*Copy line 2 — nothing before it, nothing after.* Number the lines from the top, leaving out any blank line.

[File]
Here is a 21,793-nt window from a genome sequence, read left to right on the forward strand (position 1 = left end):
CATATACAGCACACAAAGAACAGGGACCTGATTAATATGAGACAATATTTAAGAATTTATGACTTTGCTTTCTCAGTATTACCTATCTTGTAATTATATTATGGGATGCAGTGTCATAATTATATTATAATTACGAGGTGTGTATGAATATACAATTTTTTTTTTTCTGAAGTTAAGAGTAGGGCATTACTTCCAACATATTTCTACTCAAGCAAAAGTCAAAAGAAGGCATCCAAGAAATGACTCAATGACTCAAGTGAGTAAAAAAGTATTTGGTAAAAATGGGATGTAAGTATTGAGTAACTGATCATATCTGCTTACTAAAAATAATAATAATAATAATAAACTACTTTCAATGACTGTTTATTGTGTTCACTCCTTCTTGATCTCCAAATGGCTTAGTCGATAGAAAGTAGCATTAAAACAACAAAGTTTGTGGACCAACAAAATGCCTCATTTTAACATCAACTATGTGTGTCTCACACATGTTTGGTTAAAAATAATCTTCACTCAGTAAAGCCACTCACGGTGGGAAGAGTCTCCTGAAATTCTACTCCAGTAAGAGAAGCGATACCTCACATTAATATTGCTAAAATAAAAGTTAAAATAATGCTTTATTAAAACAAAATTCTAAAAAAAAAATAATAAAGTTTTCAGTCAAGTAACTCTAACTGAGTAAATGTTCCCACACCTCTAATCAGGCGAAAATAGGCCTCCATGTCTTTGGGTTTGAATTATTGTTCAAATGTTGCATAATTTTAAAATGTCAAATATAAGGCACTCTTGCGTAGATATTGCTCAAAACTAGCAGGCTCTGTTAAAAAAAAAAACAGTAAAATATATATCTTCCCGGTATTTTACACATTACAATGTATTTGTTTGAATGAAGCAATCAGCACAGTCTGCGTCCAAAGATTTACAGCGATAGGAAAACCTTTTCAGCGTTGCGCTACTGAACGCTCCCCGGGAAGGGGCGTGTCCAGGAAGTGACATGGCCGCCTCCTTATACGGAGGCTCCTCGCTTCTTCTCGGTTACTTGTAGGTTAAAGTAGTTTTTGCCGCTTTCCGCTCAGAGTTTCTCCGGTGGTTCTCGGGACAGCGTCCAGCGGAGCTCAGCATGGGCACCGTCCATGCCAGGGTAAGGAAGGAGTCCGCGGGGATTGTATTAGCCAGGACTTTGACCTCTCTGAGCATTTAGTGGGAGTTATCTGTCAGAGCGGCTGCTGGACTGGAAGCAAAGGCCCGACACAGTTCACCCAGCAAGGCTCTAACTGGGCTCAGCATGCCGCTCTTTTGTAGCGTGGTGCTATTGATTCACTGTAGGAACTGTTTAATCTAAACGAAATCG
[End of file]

CATATACAGCACACAAAGAACAGGGACCTGATTAATATGAGACAATATTTAAGAATTTATGACTTTGCTTTCTCAGTATTACCTATCTTGTAATTATATTATGGGATGCAGTGTCATAATTATATTATAATTACGAGGTGTGTATGAATATACAATTTTTTTTTTTCTGAAGTTAAGAGTAGGGCATTACTTCCAACATATTTCTACTCAAGCAAAAGTCAAAAGAAGGCATCCAAGAAATGACTCAATGACTCAAGTGAGTAAAAAAGTATTTGGTAAAAATGGGATGTAAGTATTGAGTAACTGATCATATCTGCTTACTAAAAATAATAATAATAATAATAAACTACTTTCAATGACTGTTTATTGTGTTCACTCCTTCTTGATCTCCAAATGGCTTAGTCGATAGAAAGTAGCATTAAAACAACAAAGTTTGTGGACCAACAAAATGCCTCATTTTAACATCAACTATGTGTGTCTCACACATGTTTGGTTAAAAATAATCTTCACTCAGTAAAGCCACTCACGGTGGGAAGAGTCTCCTGAAATTCTACTCCAGTAAGAGAAGCGATACCTCACATTAATATTGCTAAAATAAAAGTTAAAATAATGCTTTATTAAAACAAAATTCTAAAAAAAAAATAATAAAGTTTTCAGTCAAGTAACTCTAACTGAGTAAATGTTCCCACACCTCTAATCAGGCGAAAATAGGCCTCCATGTCTTTGGGTTTGAATTATTGTTCAAATGTTGCATAATTTTAAAATGTCAAATATAAGGCACTCTTGCGTAGATATTGCTCAAAACTAGCAGGCTCTGTTAAAAAAAAAAACAGTAAAATATATATCTTCCCGGTATTTTACACATTACAATGTATTTGTTTGAATGAAGCAATCAGCACAGTCTGCGTCCAAAGATTTACAGCGATAGGAAAACCTTTTCAGCGTTGCGCTACTGAACGCTCCCCGGGAAGGGGCGTGTCCAGGAAGTGACATGGCCGCCTCCTTATACGGAGGCTCCTCGCTTCTTCTCGGTTACTTGTAGGTTAAAGTAGTTTTTGCCGCTTTCCGCTCAGAGTTTCTCCGGTGGTTCTCGGGACAGCGTCCAGCGGAGCTCAGCATGGGCACCGTCCATGCCAGGGTAAGGAAGGAGTCCGCGGGGATTGTATTAGCCAGGACTTTGACCTCTCTGAGCATTTAGTGGGAGTTATCTGTCAGAGCGGCTGCTGGACTGGAAGCAAAGGCCCGACACAGTTCACCCAGCAAGGCTCTAACTGGGCTCAGCATGCCGCTCTTTTGTAGCGTGGTGCTATTGATTCACTGTAGGAACTGTTTAATCTAAACGAAATCG